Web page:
Floor Malting is pretty much what it sounds like.
The tricky part of a floor malting system is all about heat management. When wet barley is germinating on the floor it gives off a lot of heat. If it gets too hot, you can end up with moulds or off flavours in the finished product. If it gets too cold, germination is stalled and starch conversion grinds to a halt. Getting too hot is the more common problem, Devin says they have to run the AC in the malt house even when the outside temperature dips below 0 degrees. To help dissipate the heat and keep all the grain in the bed moving at the same speed it’s necessary to turn the bed (Devin uses a snow shovel) every 6 or 8 hours. Further complicating matters, it turns out that every batch of barley has slightly different moisture content and other characteristics, meaning that every time they work with a new supply they have to dial in their malting system to optimize it for that specific barley. At the end of the day it’s a delicate balance between turning to dissipate heat, piling more on the grain bed to increase production and not turning too much and damaging the grain.
When the texture of the barley changes they know that the starch modification is nearly complete and they can move on to kilning the barley, which basically just means toasting it in a giant toaster oven. Once kilning is done and the barley (now malt) is cooled, the process is done and it can be packaged and sent off to the brewers to make their magic.
Lots and lots of malt
Because they have to dial the system in for each batch of barley, they prefer larger farms. In the Western provinces a maltster could buy directly from a grain elevator, which tends to sell very uniform and high quality malt. Unfortunately in Ontario there are no grain elevators and most barley is grown in smaller batches, normally just a few acres at a time, because it’s not a common crop here and it’s hard for a farmer to justify growing it as their primary crop. Barley growers face a lot of obstacles, especially in Ontario. Typically farmers who grow barley do so without a contract, meaning there’s no guarantee that they sell their product at the end of the year. Before Barn Owl came around, the only way to sell their crop at the end of the year was to take it to a big malt house like The Canada Malting Company. Canada malting is very strict with their quality standard, which they need to be to produce a consistent product. 20% is the average selection rate, which is not very appealing for Ontario farmers. In the prairies if they couldn’t sell to a malting company they could at least unload it to an elevator for feed and recoup some of their costs. Here, they pretty much have to dig a hole and bury it.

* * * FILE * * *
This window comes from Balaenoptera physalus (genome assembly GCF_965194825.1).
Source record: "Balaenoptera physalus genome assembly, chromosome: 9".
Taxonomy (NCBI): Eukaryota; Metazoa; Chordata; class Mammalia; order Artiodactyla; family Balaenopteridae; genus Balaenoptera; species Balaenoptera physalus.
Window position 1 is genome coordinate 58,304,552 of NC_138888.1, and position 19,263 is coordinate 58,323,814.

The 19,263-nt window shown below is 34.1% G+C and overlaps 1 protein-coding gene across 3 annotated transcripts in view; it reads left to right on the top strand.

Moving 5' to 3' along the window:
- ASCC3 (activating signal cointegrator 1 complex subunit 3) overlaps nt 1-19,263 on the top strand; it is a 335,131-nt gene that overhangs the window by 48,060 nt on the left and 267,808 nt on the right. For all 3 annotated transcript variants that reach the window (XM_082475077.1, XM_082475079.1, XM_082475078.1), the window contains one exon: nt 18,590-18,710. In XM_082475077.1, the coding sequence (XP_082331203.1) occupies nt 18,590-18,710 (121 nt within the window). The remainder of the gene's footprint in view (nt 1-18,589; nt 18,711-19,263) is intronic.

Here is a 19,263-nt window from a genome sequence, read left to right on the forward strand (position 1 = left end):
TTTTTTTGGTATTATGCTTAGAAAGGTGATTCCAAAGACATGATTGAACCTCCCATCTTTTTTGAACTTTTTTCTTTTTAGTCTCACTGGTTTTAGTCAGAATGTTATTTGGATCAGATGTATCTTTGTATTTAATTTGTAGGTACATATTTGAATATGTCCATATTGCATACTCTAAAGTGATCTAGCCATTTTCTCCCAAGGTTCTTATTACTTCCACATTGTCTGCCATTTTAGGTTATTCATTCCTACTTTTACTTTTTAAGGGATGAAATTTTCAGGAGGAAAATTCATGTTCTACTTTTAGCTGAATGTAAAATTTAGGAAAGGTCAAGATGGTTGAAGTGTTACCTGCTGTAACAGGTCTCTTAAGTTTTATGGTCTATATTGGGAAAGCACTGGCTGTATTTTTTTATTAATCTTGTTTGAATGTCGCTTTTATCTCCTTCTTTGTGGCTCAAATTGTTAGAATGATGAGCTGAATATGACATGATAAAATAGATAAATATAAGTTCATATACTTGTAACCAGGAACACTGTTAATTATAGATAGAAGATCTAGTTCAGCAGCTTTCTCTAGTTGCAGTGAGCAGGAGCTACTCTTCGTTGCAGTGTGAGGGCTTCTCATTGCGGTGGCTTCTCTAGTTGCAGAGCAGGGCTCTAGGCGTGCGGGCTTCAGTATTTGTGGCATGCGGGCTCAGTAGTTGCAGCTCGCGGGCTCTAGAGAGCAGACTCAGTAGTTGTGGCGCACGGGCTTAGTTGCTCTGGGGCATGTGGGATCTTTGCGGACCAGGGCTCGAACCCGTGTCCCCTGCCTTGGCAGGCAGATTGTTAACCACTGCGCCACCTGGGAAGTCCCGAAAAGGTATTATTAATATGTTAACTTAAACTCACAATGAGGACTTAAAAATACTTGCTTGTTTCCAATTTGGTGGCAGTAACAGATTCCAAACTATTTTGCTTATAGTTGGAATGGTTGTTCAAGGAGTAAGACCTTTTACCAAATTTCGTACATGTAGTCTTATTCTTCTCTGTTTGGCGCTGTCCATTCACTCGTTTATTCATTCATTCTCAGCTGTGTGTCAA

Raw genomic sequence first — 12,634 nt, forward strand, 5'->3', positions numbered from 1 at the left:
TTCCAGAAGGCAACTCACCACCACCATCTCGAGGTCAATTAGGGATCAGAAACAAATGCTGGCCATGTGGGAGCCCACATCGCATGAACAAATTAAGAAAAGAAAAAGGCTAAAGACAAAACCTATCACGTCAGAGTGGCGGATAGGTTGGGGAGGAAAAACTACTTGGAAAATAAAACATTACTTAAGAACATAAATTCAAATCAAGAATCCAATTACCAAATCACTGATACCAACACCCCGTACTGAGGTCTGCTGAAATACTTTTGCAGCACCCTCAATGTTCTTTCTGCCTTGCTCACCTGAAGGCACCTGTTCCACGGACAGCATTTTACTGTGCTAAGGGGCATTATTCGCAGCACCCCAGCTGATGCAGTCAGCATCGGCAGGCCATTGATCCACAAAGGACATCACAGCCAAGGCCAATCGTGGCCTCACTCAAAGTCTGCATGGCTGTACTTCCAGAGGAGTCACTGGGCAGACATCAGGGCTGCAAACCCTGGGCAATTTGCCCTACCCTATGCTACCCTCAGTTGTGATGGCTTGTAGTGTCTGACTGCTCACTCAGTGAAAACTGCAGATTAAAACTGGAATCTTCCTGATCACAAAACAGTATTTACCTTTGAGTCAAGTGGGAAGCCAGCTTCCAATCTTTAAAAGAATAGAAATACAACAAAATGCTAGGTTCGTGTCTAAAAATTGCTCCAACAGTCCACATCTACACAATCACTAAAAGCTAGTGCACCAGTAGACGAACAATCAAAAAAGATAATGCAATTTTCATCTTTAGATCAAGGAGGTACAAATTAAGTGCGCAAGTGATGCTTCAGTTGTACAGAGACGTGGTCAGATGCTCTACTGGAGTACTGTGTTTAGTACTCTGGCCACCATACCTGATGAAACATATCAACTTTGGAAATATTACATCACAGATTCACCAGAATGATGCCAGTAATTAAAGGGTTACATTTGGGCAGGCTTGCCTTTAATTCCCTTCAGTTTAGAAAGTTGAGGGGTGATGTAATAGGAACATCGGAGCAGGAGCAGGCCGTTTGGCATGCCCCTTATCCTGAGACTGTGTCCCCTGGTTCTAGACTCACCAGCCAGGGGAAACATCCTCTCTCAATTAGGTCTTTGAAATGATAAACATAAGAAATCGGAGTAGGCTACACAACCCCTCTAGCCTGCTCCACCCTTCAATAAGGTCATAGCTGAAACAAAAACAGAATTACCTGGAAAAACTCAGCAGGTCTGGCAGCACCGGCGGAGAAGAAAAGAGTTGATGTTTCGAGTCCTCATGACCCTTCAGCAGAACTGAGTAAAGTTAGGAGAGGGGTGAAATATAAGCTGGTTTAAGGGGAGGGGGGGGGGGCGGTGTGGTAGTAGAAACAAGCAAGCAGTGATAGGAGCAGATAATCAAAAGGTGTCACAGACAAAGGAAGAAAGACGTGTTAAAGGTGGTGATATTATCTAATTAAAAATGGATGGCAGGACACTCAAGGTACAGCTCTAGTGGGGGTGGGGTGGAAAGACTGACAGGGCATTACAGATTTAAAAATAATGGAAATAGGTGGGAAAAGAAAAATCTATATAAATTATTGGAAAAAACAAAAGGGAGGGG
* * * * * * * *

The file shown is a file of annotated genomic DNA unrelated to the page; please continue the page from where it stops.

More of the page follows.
A big part of our business is working on facilitating that barrier to growers
It’s worth pointing out that Canada Malting and the other big malt houses actually do make a very good product. It’s very consistent, very predictable and for those reasons lends itself very well to producing repeatable batches of beer. There’s nothing wrong with that, but one of the things I really like about Barn Owl is they’re not just trying to repeat that model with the craft moniker on top. Instead, they’re embracing that other 80% of malt for it’s variety and the more complex flavours it imparts. This involves creating a modified standard of quality for craft malting. Because their system is so hands on and individually managed, Barn Owl can work very well with barley that isn’t up to industry standards.
What we’re looking for, what we’re trying to highlight with a malt house like this are annual variations, the terroir of Ontario grains.
Working with smaller, more variable batches has advantages. Variations in batches from farm to farm and year to year should produce unique qualities for each batch. Where the grain in a bag of malt from a large malt house might have come from ten or twelve farms, every bag of Barn Owl malt will be single-origin. This allows ambitious brewers to match recipes to specific batches of grain, or more importantly select a malt with specific characteristics they are looking for.
As with most other small producers, the key for Barn Owl is finding brewers who are willing to work with them to make the most of local ingredients. Many breweries have shown interest so far, with the strongest demand coming from the nearest breweries in Prince Edward county. This is a natural partnership, since these breweries are best positioned to take advantage of the marketing benefits of using local ingredients. With a couple of hop growers popping up in the county its becoming possible for brewers like Church Key, Barley Days or the MacKinnon brothers to make a beer from entirely locally-sourced ingredients.
Hands on brewers are best!
Devin is able to kiln malt to more or less any level of darkness, but the plan in the early days is to focus on a brand of “pale malt” which would be suitable for lighter beers and pale ales. They’ll make a lot of the flagship, but probably offer special runs of darker stuff on special request from brewers. He plans to eventually expand the lineup to include two or three base lines and get to the point where he can make any ind of malt a brewer demands.
We try to avoid identifying with and comparing to base malt. Base malt is bland and it’s just about getting the gravity up. Whereas our malt, we’d like to be able to have extraction levels, conversion times and enzyme levels that are comparable to base malt but really it’s a stand alone barley that you could make really nice ales with a single one of our barleys. There would be enough flavor in it, enough profile and character and colour.
In what has become a trend for craft producers, Devin values the homebrew market. This is partly because from the very beginning home brewers were among his biggest supporters and were eager to try out his stuff. He views home brewers as an outlet to do things a little more creatively. That could help them develop new kilning routines to come up with his version of say, a crystal or maybe a smoked malt. Barn Owl have already found their way into homebrew shops and they say they intend to set aside a certain percentage of their capacity specifically for the homebrew community. I recently got a bag of their pale malt myself and I was very impressed. Tasting it raw I could immediately tell this stuff has a lot more character than your typical bag of 2-row. I used it to make a hoppy pale ale that came in around 4.8% alcohol. In brewing it behaved exactly as other malts I’ve used, but the beer had a very satisfying body without any adjuncts.